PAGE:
Michael B. Katz

 

On his book Why Don't American Cities Burn?

Cover Interview of February 06, 2012

A close-up

If you come across this book in a bookstore, I hope you will browse the Prologue, “The Death of Shorty,” and that it will draw you in to the rest of the book. Even if it does not, the story provides a concrete, vivid illustration of all the book’s themes. It shows how complicated and interconnected the issues are, and it reminds readers that the historical and sociological material in the book refers to real people, human beings struggling to survive with some dignity on the mean streets of North Philadelphia and other American cities.

I would point readers, too, to the section on the “management of marginalization” in the title chapter. For it highlights aspects of everyday experience whose significance is easy to miss. And it limns modern techniques for keeping the peace in the face of persistent, and growing, inequality. This is an area in which America is a world leader.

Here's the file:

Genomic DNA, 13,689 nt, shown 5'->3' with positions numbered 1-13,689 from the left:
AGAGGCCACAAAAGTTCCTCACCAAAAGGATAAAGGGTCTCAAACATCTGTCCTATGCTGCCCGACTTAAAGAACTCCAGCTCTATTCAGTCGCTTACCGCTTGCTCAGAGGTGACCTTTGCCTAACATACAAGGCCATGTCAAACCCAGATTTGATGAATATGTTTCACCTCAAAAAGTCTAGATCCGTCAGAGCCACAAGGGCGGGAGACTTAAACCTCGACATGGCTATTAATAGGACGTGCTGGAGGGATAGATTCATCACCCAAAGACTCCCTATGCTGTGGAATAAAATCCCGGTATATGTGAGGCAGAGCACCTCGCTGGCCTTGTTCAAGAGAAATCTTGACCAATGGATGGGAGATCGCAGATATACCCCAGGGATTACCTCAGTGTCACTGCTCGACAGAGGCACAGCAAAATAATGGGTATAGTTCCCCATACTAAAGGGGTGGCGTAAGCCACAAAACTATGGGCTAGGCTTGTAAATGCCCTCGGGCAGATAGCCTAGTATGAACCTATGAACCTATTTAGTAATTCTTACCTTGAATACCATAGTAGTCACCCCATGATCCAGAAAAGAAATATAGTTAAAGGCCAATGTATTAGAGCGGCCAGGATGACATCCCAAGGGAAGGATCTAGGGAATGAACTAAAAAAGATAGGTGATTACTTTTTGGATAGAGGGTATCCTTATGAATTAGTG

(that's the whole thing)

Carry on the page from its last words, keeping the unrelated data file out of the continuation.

If you pick up the book, please also browse the Epilogue and think about the wonderful quotation from the brilliant urbanist Anaya Roy with which the book ends. I want readers to understand what the book calls “the existential dilemma of urban studies” and enter the conversation about how we can shape a new narrative that energizes, not depresses, the bright young people who want to help build a better urban future.